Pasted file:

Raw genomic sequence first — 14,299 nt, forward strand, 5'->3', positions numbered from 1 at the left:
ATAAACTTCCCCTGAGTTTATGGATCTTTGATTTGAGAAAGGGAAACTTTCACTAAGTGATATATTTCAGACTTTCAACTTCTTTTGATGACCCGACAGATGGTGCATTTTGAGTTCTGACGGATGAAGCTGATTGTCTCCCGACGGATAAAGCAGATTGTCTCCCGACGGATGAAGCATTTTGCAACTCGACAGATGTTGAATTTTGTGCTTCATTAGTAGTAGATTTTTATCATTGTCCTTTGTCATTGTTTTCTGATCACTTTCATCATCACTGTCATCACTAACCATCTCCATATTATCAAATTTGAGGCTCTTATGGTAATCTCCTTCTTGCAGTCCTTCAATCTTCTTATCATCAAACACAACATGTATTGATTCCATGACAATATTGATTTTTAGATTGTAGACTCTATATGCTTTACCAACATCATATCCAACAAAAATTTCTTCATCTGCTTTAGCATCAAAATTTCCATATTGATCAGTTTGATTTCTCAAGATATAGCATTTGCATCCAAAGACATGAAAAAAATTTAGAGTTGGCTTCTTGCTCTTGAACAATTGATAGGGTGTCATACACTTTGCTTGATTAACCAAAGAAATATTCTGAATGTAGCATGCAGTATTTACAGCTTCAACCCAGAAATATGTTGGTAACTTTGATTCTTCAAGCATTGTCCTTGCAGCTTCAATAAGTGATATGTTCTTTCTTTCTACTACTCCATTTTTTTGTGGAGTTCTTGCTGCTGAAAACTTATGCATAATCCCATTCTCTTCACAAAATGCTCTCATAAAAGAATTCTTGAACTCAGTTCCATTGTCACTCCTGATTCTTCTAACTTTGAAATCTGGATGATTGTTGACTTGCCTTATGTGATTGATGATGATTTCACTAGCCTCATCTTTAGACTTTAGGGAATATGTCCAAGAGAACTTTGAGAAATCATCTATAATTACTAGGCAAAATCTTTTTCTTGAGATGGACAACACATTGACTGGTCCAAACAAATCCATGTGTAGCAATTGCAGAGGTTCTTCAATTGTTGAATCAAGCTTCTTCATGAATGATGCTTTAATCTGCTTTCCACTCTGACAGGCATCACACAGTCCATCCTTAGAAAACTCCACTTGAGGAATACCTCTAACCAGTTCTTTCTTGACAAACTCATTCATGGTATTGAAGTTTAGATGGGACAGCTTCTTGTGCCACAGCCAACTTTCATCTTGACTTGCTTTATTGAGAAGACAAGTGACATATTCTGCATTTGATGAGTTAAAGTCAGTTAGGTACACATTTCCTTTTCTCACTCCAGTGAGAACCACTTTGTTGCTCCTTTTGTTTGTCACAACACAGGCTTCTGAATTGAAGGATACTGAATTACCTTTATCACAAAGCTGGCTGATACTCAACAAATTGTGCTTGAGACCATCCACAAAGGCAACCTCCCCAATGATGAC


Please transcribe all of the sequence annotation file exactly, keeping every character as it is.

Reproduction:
Raw genomic sequence first — 14,299 nt, forward strand, 5'->3', positions numbered from 1 at the left:
ATAAACTTCCCCTGAGTTTATGGATCTTTGATTTGAGAAAGGGAAACTTTCACTAAGTGATATATTTCAGACTTTCAACTTCTTTTGATGACCCGACAGATGGTGCATTTTGAGTTCTGACGGATGAAGCTGATTGTCTCCCGACGGATAAAGCAGATTGTCTCCCGACGGATGAAGCATTTTGCAACTCGACAGATGTTGAATTTTGTGCTTCATTAGTAGTAGATTTTTATCATTGTCCTTTGTCATTGTTTTCTGATCACTTTCATCATCACTGTCATCACTAACCATCTCCATATTATCAAATTTGAGGCTCTTATGGTAATCTCCTTCTTGCAGTCCTTCAATCTTCTTATCATCAAACACAACATGTATTGATTCCATGACAATATTGATTTTTAGATTGTAGACTCTATATGCTTTACCAACATCATATCCAACAAAAATTTCTTCATCTGCTTTAGCATCAAAATTTCCATATTGATCAGTTTGATTTCTCAAGATATAGCATTTGCATCCAAAGACATGAAAAAAATTTAGAGTTGGCTTCTTGCTCTTGAACAATTGATAGGGTGTCATACACTTTGCTTGATTAACCAAAGAAATATTCTGAATGTAGCATGCAGTATTTACAGCTTCAACCCAGAAATATGTTGGTAACTTTGATTCTTCAAGCATTGTCCTTGCAGCTTCAATAAGTGATATGTTCTTTCTTTCTACTACTCCATTTTTTTGTGGAGTTCTTGCTGCTGAAAACTTATGCATAATCCCATTCTCTTCACAAAATGCTCTCATAAAAGAATTCTTGAACTCAGTTCCATTGTCACTCCTGATTCTTCTAACTTTGAAATCTGGATGATTGTTGACTTGCCTTATGTGATTGATGATGATTTCACTAGCCTCATCTTTAGACTTTAGGGAATATGTCCAAGAGAACTTTGAGAAATCATCTATAATTACTAGGCAAAATCTTTTTCTTGAGATGGACAACACATTGACTGGTCCAAACAAATCCATGTGTAGCAATTGCAGAGGTTCTTCAATTGTTGAATCAAGCTTCTTCATGAATGATGCTTTAATCTGCTTTCCACTCTGACAGGCATCACACAGTCCATCCTTAGAAAACTCCACTTGAGGAATACCTCTAACCAGTTCTTTCTTGACAAACTCATTCATGGTATTGAAGTTTAGATGGGACAGCTTCTTGTGCCACAGCCAACTTTCATCTTGACTTGCTTTATTGAGAAGACAAGTGACATATTCTGCATTTGATGAGTTAAAGTCAGTTAGGTACACATTTCCTTTTCTCACTCCAGTGAGAACCACTTTGTTGCTCCTTTTGTTTGTCACAACACAGGCTTCTGAATTGAAGGATACTGAATTACCTTTATCACAAAGCTGGCTGATACTCAACAAATTGTGCTTGAGACCATCCACAAAGGCAACCTCCCCAATGATGAC